Kloekhorst presents various arguments that this writing convention in Hittite actually did represent a length difference, with fortis stops being pronounced longer than lenis ones. For example, Hurrian shows a similar distinction written in the same way, and Hittite scribes writing Akkadian words make frequent errors in voicing. We also don't see any sign of voicing assimilation; fortis and lenis consonants can sit next to each other with no confusion or change, like in e-ku-ud-du /ekʷtːu/ "he must drink".

He then extrapolates from this back to Proto-Indo-European. The traditional explanation and the most common version of the glottalic theory, he argues, both have significant typological issues. What if, instead of a voicing distinction, early PIE had a length distinction in its stops? In other words, before the Anatolian languages split off from the main trunk, the three series of stops were long, glottalized, and short?

Kloekhorst attributes the first expression of this idea to Kortlandt 2003 ("An Indo-European substratum in Slavic?"), as you mention, which I have also been unable to access. But looking at later papers by Kortlandt that cite it, he suggests that the long/short distinction in stops came from an earlier heavy/light distinction in syllables, hence the prohibition on a fortis stop and a lenis stop in the same root. This, he claims, could have come from an earlier stage of the language with a two-way lexical tone distinction, which could also explain some correlation between stop voicing and accentuation; here he cites Lubotsky 1988 page 170, which isn't listed in his bibliography, but I suspect it's "The System of Nominal Accentuation in Sanskrit and Proto-Indo-European".

This idea isn't widely accepted, because, to put it simply, there isn't much evidence for it. There's no obvious path from voiced stops in PIE to unvoiced aspirates in Greek, but there's also no obvious path from short stops in PIE to unvoiced aspirates. I find Kloekhorst's arguments for a length distinction in Anatolian convincing (and so do Hoffner and Melchert and various others), but I'm not persuaded that there's anything to gain from claiming this was the state of things back in PIE. And Kortlandt's main goal seems to be to connect Indo-European and Uralic; I'm not sure how well his tone-based explanation holds up without the assumption of deriving the PIE stop system from a more Uralic-esque one.

For more details, see chapter 1.3.2 in Kloekhorst's Etymological Dictionary of the Hittite Inherited Lexicon. (You cite this in the question, I know, but a detailed reference may be useful to later readers.)

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  • There wouldn’t be a path from voiced stops /b d g/ to the Greek unvoiced aspirates, since those are from the voiced aspirates in the Classical system. A loss of voicing is all that’s needed (bringing the system into alignment with more typologically common distinction types). The path from unvoiced stop to unvoiced aspirated stop is also quite obvious: just add aspiration. But why that should happen only to short stops and not geminates, that’s more problematic to me. Not to mention that having to deal with initial geminates is just another typological rarity for PIE. Sep 5, 2022 at 12:54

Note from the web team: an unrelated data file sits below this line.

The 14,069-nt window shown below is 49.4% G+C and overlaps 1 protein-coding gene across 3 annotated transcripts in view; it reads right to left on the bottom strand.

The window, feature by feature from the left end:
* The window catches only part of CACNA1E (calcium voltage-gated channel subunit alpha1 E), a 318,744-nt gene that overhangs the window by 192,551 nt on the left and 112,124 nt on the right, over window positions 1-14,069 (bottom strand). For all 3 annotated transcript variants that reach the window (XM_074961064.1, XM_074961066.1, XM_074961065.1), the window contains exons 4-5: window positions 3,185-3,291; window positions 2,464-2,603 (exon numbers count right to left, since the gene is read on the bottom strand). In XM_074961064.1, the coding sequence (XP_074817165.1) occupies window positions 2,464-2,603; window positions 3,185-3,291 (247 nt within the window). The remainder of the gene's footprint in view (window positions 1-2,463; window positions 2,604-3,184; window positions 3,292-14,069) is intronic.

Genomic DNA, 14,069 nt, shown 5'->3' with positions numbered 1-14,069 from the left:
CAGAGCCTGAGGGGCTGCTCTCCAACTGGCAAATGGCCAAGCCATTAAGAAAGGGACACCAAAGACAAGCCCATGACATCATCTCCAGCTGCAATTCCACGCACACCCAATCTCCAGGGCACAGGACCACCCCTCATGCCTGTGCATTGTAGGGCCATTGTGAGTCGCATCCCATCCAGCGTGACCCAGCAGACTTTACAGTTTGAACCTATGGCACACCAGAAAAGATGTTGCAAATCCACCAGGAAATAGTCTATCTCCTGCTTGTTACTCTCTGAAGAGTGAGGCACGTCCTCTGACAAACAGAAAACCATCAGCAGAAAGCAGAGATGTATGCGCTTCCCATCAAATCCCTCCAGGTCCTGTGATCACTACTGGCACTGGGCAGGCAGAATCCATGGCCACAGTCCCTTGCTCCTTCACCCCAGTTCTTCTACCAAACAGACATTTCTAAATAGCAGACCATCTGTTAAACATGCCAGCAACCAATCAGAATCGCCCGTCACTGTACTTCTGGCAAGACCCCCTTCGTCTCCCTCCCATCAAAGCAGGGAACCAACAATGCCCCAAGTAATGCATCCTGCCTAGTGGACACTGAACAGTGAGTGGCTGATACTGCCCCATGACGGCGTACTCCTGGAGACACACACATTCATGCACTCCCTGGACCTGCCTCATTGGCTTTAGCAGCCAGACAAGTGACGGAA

• @JanusBahsJacquet I was thinking of the glottalic theory there (since Kloekhorst references it in developing his new model), which generally gets rid of the aspiration distinction and has voiceless, glottalized, and voiced stops.
    – Draconis
    Sep 5, 2022 at 15:13
  • Oh I see what you mean now – that makes more sense. I do think that Alwin’s hypothesis works better than the glottalic theory on this particular point, though: unvoiced stops becoming aspirated is typologically common, whereas voiced unaspirated to unvoiced aspirated is quite rare (modern Korean notwithstanding). The only downside is that the postulated geminates were somehow exempt (but then again, so are the tense stops in Korean, which are written as doubled plain stops, though phonetically they are the glottalised ones). Sep 5, 2022 at 16:37
  • On the other hand, I’m not aware of any parallels to the development that would be required for the alleged plain unvoiced stops to become the voiced aspirated stops we see directly in Indo-Iranian (and indirectly elsewhere). Sep 5, 2022 at 16:39
  • @JanusBahsJacquet That's a fair point about Korean; I hadn't considered that one. But yes, getting from this set of stops to Indo-Iranian requires some serious convolutions.
    – Draconis
    Sep 5, 2022 at 17:03